At the time of writing New Zealand is progressively removing restrictions as the threat of community transmission of COVID-19 recedes. This is great news and a testament to the choices made by people in this country.
During lockdown, access to work was severely limited so I, like many others, found myself confined at home. A perfect opportunity to experiment with art and illustration.
For some time I’d wanted to try an abstract painting style called acrylic pouring. The plan was to create paintings that captured a sense of the cold, clear, clean water that forms the perfect foundation for trout habitat in the Taupo region.
The acrylic pouring experiments went well. While artists can be at the mercy of the flowing paint, I found a degree of control can be imposed through colour choice, medium selection, and – perhaps most of all – how the paint is applied and manipulated. I can see future opportunities not just for this painting style but also for how it could be combined with other painting techniques.
I also produced a series of simple stylised illustrations for the children’s education programme Taupo for Tomorrow. They wanted native aquatic invertebrates and plants so I adopted an almost identical style to the illustrations I created for the revised signage at Lake Otamangakau. Illustrations start life as pencil and ink drawings on paper. Then they are scanned into a computer, where they are tinted in Adobe Photoshop.
Fish & Game New Zealand has recently appointed Martin Taylor to take over as Chief Executive from the organisation’s long serving head, Bryce Johnson.
Martin Taylor has wide experience in the corporate sector, including as Chief Executive of the Aged Care Association. He has also been chair of the Wellington Fish & Game council and is presently working for the Capital Coast DHB as a project manager.
The chair of Fish & Game’s New Zealand Council, Lindsay Lyons, is delighted with Mr Taylor’s appointment. “Martin’s the right person for this demanding role. He’s highly qualified, an experienced leader and politically astute,” Mr Lyons says.
“He’s also a mad keen angler and loves the outdoors and New Zealand’s wild places, so from our point of view, this is a perfect combination. We are delighted to have him on board.”
Martin Taylor will take up the role of Chief Executive in November following the retirement of the highly respected Bryce Johnson. Bryce has held the position since Fish & Game was established in 1991, and was previously the first national director of the Acclimatisation Societies (Fish & Game’s predecessor) from 1980.
Lindsay Lyons, says Bryce Johnson’s decision to retire is a significant landmark for the organisation. “Bryce is the face of Fish & Game New Zealand and has been a hugely effective leader and advocate. He has been in his role since Fish & Game’s inception and his hard work has helped shape it into a widely respected and effective environmental organisation.”
Bryce has placed Fish & Game at the forefront of the battle to protect New Zealand’s waterways and wild places. His passion and tenacity have secured 12 of the 15 Water Conservation Orders that currently provide ‘national park’ levels of protection to high value waterways. He also led the way, challenging the ever increasing intensification of agriculture, especially the rapid expansion of dairying and it’s damaging impact on NZ’s rivers and lakes.
Fish & Game under Bryce’s leadership has spearheaded the debate about declining freshwater quality, bringing the issue into the public domain, where it could play a role influencing the upcoming general election.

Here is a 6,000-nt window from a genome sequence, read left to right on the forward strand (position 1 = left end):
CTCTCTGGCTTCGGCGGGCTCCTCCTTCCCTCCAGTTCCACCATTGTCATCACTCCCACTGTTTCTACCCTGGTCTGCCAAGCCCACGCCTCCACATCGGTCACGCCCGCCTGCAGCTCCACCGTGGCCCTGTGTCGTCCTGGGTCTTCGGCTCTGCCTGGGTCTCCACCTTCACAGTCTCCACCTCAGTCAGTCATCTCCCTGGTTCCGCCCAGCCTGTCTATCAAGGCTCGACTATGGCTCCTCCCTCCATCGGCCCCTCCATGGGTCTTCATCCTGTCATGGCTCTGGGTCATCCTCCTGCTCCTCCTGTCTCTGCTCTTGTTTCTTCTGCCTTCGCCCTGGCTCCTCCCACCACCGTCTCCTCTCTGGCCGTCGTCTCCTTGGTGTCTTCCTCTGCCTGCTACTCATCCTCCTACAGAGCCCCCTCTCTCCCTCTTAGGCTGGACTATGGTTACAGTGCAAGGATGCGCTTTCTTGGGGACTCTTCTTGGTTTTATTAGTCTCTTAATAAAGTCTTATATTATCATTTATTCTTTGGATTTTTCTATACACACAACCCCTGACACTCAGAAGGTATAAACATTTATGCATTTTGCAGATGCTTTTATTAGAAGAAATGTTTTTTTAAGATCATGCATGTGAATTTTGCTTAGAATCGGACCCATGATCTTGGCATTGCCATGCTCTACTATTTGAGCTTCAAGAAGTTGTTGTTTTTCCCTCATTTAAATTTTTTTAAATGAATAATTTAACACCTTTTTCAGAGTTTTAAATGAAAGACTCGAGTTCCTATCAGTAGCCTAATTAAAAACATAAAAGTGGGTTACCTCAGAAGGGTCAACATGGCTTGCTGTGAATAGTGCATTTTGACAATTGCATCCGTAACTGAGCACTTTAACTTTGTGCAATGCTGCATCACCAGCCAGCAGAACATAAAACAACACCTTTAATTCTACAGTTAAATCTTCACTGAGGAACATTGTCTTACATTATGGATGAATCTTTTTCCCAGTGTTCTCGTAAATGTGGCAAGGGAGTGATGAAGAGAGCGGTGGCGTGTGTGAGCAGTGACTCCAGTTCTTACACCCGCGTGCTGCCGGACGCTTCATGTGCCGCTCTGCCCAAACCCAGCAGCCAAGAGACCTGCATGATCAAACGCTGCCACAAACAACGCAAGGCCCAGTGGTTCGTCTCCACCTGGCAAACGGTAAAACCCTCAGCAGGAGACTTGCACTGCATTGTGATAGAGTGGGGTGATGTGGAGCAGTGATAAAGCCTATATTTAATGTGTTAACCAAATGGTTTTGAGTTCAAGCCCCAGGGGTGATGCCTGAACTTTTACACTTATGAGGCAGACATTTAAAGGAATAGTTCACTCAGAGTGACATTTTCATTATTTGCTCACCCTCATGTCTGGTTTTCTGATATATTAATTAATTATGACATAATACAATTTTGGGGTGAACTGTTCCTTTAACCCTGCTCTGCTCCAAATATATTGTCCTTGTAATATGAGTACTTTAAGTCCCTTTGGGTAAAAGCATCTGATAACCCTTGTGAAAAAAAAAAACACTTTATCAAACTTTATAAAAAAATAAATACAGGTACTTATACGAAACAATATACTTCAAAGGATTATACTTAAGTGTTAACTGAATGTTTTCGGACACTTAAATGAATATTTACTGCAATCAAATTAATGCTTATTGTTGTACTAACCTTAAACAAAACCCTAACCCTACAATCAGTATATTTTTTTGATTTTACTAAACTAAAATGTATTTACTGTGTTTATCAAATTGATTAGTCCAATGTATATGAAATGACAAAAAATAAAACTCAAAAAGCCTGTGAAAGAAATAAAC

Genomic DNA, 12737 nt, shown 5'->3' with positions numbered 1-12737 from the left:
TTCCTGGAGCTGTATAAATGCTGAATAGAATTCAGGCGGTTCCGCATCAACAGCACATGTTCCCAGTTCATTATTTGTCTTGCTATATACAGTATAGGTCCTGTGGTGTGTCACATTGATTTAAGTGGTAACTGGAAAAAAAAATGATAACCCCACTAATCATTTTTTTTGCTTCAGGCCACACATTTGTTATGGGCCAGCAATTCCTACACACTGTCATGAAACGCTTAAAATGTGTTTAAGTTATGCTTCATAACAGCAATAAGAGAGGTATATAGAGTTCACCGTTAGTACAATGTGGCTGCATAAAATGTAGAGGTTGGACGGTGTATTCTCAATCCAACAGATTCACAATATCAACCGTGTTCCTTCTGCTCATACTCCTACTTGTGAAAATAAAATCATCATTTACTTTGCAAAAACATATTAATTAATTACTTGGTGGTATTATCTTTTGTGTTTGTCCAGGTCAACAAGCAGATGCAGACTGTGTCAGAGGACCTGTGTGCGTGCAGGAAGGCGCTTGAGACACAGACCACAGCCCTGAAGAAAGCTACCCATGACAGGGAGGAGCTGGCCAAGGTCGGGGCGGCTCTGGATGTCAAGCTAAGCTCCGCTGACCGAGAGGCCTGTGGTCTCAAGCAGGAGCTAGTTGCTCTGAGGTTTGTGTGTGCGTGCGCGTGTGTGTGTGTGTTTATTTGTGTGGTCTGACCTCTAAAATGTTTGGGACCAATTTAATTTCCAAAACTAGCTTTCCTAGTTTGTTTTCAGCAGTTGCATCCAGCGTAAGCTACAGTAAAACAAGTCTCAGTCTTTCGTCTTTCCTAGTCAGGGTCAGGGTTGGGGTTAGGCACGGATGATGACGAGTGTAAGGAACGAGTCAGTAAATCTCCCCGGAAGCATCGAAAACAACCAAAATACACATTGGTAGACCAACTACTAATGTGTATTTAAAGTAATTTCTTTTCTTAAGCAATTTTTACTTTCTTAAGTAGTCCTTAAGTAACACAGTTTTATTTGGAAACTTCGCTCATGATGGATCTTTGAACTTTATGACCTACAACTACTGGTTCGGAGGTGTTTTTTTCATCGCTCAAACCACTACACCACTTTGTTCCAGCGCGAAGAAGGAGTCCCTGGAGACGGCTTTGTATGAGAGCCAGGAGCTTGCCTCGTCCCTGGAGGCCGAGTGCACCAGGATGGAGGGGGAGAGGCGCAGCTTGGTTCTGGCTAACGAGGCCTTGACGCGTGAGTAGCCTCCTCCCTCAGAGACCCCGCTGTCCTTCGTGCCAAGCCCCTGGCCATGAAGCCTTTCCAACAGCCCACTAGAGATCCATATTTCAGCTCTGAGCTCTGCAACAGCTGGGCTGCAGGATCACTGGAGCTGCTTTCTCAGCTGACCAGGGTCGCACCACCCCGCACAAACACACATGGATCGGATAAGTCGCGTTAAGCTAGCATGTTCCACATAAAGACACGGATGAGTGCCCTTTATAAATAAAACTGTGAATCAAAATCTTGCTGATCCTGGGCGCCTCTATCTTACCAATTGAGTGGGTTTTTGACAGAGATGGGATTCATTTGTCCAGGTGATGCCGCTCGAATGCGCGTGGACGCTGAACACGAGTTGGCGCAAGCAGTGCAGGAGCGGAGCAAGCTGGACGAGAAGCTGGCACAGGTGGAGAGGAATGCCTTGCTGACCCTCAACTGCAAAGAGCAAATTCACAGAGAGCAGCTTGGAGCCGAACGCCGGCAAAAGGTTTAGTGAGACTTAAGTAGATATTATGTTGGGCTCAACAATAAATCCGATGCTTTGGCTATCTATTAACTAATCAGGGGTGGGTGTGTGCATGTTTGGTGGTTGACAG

While Martin Taylor will have big waders to fill, he will lead an organisation that boasts a strong foundation for protecting the interests of anglers and hunters alike, as well as those with an interest in protecting New Zealand’s wild places.
I look forward to the continuation of Fish & Game’s robust role protecting the environment.
The 2017/18 season starts today, along with the introduction of new regulations governing trout fishing in the Taupo region.
The Taupo fishery is unique in New Zealand, being the only place where fishing is managed and administered by the Department of Conservation (DOC)- this important role is carried out by Fish & Game NZ in other areas of the country.
The changes introduced this year appear to be aimed at improving the quality of fishing in the future, as well as simplifying and clarifying areas where confusion has previously existed.
All anglers will need to be aware of the new regulation changes, especially around harvesting trout. The takable limit has been increased to six fish per angler and the size has been reduced to 350mm. Personally, I don’t tend to take many fish for the smoker, so the harvest changes won’t make a huge difference. However the changes are clearly designed to increase the numbers of trout removed from the system, which in turn will reduce the pressure on their primary food source, smelt. With more smelt to go round we could see bigger and healthier trout in the future… as long as people actually take more fish!
The regulations now offer guidance that includes the maximum leader length, as well as the use of weight. Guidance from DOC is as follows “To help anglers to understand acceptable practice, we’ve amended the definition of fly-fishing. The definition now includes maximum leader length (6 metres), minimum fly line length (3 metres) and the purpose of any introduced weight is to facilitate the sinking of the leader. Items such as swivels and sinkers added to assist casting will no longer be permissible.” They go on to add that the use of split-shot is permissible for assisting the leader to sink. Again nothing here that will change my approach but good to have clarification around the use of split shot.
Other changes relate to boat and spin fishing around river mouths, so will not impact on my winter fishing but may tempt me to make greater use of my pontoon boat in the warmer months.